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Despite waning support from his party, Britain's Boris Johnson says he won't resign


British Prime Minister Boris Johnson is insisting he will not resign after another crisis has rocked his leadership. At today's weekly Prime Minister's Questions session in Parliament, opposition members shouted bye-bye, Boris. Johnson, though, remained defiant.


PRIME MINISTER BORIS JOHNSON: It is a very simple reason why they want me out. And that is...


JOHNSON: And that is because they know, Mr. Speaker, that if - that otherwise, we are going to get on and deliver our mandate and win another general election. And that is the reality, Mr. Speaker.

CHANG: But even for many within his Conservative Party, the question is not will Johnson leave; it is when. Willem Marx is in London for NPR and joins us now with the latest. Welcome.

WILLEM MARX, BYLINE: Thanks so much, Ailsa.

CHANG: So this time yesterday, Willem, we were just talking about two resignations from Johnson's cabinet. What has happened today? Catch us up.

MARX: Well, yeah, we had dozens more members of his government resign, including a further 15 ministers. It goes without saying this is pretty unprecedented. The last time a mass government resignation on this scale happened, I think, was back in 1932. To remind folks how we got here, Johnson's seen support among members of his own Conservative Party slowly ebb away over the course of this year, largely due to crises of his own making, particularly the fact that Downing Street, his office and official residence, played host to a large number of illegal parties during COVID-19-related restrictions that prevented ordinary people at the time from gathering socially.

He and his team handled the fallout from investigations into those parties really badly, and the Conservatives subsequently lost two constituency elections. And that was a sign that ordinary British voters were perhaps turning against Johnson and his party. So after that, last month, the Prime Minister faced a vote of no confidence from his fellow Conservative members of Parliament. He won it, but far from convincingly.

And so when another scandal arose last week focused on alleged sexual assaults by a conservative legislator that Johnson had promoted to a senior government role, questions were once again raised about his judgment as leader. And when Johnson then failed to immediately disclose that he had known about previous complaints against that same legislator, those two resignations you mentioned yesterday from among his most senior cabinet members, they took place.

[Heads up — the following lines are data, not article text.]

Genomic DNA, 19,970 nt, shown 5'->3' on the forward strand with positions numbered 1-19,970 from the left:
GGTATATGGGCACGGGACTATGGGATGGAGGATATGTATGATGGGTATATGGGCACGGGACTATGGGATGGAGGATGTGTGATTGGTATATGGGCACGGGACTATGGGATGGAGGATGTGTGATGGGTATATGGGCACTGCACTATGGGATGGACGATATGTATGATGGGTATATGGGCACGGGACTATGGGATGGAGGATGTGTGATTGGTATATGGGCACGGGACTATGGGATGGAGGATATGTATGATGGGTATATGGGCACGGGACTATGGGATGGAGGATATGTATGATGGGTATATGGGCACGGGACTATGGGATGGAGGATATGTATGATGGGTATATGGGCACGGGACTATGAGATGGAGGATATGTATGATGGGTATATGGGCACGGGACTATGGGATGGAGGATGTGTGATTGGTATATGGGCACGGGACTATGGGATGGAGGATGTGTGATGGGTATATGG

CHANG: Well, I mean, we just heard Prime Minister Johnson say he will fight on. At this point, can he? What do you think?

MARX: Well, in a word, yes, at least in terms of the mechanics and at least for a few more days. He's repeatedly said he will not voluntarily resign. And having won his party a very substantial majority in a general election just back in 2019, Johnson's argument today seems to be that he retains a powerful mandate from the British public, even though a series of polls in recent weeks have suggested the majority of people in the U.K. would like to see him gone. On top of all the resignations, he's also just sacked one of his other very senior ministers, a man considered by many to be one of the chief intellectual architects of the Johnson government agenda. He's also already appointed replacements for the first two senior cabinet members to resign yesterday, his finance and health ministers.

And members of the Conservative Party - this is where it gets complicated. In the House of Commons, Britain's elected lower chamber in Parliament, cannot currently, under their own rules, vote to remove him as head of their party in Parliament for another 11 months, precisely because he survived a no confidence vote last month. Some of them now seem to be trying to change those rules as early as next week. That would allow for a new confidence vote. And if he's lost as much support as today's resignation seem to suggest, it's unlikely he'd survive a second time.

CHANG: All right. That is reporter Willem Marx in London. Thank you very much.

MARX: Thanks so much, Ailsa. Transcript provided by NPR, Copyright NPR.

Willem Marx
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